We have our first frost forecast for later this week. We’ve already done one of these after our first winter, so as the crisp fall breeze chases away the brutal heat of summer, it’s time for us to reflect on how we and our little home survived our first summer at Longleaf Breeze.
If winter was a chip shot, summer was a 35-foot putt on a sideways incline, in a driving rain and a stiff wind. This summer was unusually brutal. There was no day when we hit a record temperature for that day, but we had many days in succession with high temperatures and high humidity. I particularly remember a stretch of a week or so during August when the National Weather Service each day extended by one more day its Excessive Heat Warning (heat index of at least 105 for three hours on two consecutive days or a heat index of 115 at any time). We wondered whether the brutal heat would ever end. The answer is yes, at least for this season.
I laid out our strategy for surviving the summer back in May. So how did we do, and what did we learn?
We learned that our initial plan of letting in the cool air at night and closing up our little home during the day worked fine for our comfort. It really did make the apartment quite livable even when the daytime temperature soared into the 90s. However, that cool air we trapped in the morning was brimming with humidity, so we were trapping all that humidity along with the temperature. Not right away, but over a period of a few weeks, we developed mildew on our furniture and clothing, resulting in a decree from the Farmer-in-Chief that THIS WILL NOT DO. Our hastily devised Plan B was to leave the apartment open all day and all night.
The insulation in the roof and walls that we believe is so critical for our comfort during the winter is more or less wasted during the summer. With the apartment wide open 24 hours each day, there’s little utility in insulation, designed as it is to preserve a temperature differential. The structural elements of the apartment that deliver the goods for us in the summer are (1) the light-colored metal roof (reflects the searing noonday sun), (2) the total separation of that roof from the living space by free-flowing air space, and (3) the placement of the windows and doors such that no direct sunlight enters the apartment in the summer until very late in the afternoon.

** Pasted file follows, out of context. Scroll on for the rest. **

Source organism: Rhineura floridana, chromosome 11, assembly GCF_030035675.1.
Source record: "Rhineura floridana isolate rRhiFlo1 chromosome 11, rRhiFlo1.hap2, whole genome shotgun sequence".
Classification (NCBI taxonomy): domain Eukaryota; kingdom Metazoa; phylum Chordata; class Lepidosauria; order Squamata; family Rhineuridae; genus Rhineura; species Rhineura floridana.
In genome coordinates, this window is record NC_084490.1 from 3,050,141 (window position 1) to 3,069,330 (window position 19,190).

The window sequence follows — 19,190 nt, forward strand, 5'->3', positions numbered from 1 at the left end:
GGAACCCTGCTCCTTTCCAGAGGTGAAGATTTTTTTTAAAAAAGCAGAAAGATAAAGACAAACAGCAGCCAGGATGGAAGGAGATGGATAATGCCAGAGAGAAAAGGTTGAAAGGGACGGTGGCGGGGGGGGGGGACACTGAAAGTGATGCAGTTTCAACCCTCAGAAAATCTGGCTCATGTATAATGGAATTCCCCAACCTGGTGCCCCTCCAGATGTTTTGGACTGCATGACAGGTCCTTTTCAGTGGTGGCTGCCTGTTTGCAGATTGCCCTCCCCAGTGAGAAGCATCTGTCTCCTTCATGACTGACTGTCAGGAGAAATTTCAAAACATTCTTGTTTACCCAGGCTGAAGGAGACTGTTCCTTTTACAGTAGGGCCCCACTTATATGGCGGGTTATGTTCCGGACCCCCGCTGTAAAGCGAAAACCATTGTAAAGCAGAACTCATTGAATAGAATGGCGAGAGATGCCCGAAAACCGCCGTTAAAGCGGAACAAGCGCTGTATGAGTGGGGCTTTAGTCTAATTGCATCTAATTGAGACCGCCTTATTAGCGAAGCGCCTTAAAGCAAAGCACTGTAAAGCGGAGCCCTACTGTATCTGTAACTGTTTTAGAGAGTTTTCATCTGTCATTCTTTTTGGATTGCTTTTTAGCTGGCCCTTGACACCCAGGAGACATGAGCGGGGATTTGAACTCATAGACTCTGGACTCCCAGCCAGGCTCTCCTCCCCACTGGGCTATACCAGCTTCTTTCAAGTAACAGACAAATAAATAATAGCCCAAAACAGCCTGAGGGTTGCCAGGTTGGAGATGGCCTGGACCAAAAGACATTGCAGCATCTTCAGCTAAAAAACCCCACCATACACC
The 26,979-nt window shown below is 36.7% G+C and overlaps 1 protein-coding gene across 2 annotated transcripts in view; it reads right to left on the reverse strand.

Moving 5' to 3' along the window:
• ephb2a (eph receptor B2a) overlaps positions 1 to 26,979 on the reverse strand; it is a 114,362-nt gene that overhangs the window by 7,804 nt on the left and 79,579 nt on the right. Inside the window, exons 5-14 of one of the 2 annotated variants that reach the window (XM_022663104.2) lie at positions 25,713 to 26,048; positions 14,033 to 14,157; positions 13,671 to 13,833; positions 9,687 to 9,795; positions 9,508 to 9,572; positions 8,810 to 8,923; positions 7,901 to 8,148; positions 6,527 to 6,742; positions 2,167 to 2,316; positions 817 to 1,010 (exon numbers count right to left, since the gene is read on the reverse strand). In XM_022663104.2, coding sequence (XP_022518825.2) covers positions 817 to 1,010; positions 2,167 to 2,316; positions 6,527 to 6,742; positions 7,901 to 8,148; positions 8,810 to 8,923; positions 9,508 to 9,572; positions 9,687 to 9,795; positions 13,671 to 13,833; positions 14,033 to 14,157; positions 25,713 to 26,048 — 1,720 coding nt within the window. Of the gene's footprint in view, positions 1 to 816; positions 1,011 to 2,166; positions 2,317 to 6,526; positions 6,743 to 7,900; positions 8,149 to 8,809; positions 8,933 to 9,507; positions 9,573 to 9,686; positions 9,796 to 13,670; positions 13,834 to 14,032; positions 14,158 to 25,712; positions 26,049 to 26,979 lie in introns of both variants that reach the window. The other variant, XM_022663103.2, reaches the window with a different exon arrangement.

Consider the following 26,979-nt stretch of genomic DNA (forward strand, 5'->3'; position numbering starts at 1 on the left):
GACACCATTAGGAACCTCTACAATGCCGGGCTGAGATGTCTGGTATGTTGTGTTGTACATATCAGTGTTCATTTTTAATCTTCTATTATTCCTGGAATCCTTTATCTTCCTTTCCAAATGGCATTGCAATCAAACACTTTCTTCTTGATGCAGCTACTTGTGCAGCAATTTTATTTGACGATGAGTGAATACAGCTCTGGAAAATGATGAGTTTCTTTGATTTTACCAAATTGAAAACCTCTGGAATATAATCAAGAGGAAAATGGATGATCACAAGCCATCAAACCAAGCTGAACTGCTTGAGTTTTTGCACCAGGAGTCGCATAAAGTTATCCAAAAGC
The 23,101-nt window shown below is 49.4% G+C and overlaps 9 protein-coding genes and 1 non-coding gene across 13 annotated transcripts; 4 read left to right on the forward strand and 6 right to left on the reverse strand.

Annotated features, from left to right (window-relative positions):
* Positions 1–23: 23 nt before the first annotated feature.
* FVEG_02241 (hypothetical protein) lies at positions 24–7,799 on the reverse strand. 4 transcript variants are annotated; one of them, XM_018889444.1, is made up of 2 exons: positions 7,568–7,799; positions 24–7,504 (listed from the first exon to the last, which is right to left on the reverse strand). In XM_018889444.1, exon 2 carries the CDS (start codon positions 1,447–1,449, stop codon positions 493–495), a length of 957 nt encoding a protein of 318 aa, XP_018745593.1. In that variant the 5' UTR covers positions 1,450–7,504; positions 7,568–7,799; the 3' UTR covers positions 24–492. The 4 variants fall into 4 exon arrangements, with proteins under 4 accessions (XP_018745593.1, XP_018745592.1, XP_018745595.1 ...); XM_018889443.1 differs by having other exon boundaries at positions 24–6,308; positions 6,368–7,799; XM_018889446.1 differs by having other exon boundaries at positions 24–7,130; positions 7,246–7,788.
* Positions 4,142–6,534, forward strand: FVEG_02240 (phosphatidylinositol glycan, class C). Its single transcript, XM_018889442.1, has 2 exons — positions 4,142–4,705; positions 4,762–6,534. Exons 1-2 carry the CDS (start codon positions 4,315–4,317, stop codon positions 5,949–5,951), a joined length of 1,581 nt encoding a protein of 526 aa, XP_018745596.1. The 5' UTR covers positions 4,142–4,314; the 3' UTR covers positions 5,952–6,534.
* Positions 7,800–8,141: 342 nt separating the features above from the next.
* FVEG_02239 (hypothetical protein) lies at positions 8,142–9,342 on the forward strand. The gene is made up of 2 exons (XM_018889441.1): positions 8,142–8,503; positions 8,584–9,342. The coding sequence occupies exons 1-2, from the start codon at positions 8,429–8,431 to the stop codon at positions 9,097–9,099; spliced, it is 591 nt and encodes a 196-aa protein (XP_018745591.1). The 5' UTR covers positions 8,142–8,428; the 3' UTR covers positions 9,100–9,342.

We may never be able to measure the usefulness of the stack window in the ceiling above the refrigerator. Intuitively, though, I have to think it made a significant difference by continuously exhausting the hottest air in the room to be replaced by the (sometimes only slightly) cooler air from outside.
The impact of the stack window may be subtle and unmeasurable, but not so the ceiling fan. Our Gossamer Windward III was a lifesaver on the hottest nights. It ran quietly even on high, and it created an artificial breeze that was so effective the heat never interfered with our good night’s sleep, not even during that murderous stretch of Excessive Heat Warnings. During the period of highest heat, we were never in the apartment for more than a minute or two without turning on the fan. I kept the remote control for it by the side of the bed, so we could go to sleep at night with the fan on high, and turn it down to medium or low as the nighttime cooling kicked in.
Perhaps the most effective strategy we implemented this summer was the simplest: we got used to it. As the summer wore on and we adjusted to the heat and humidity, we found ourselves recoiling from the need to spend time in air conditioned spaces. I particularly remember the need both of us felt to take an extra shirt along when eating out. This one is encouraging, because it’s a meaningful step that all of us can take. The less air conditioning the culture considers normal, the less air conditioning we will all need.
It was critical during the brutal heat that we stayed hydrated. As I have said many times before, we drink water differently. Amanda keeps water with her and sips constantly; I guzzle a quart or more at the time. Both approaches seem to work fine, as long as we keep doing it. We didn’t always feel thirsty even when our bodies needed hydration, so we developed a habit of reminding each other to drink more water.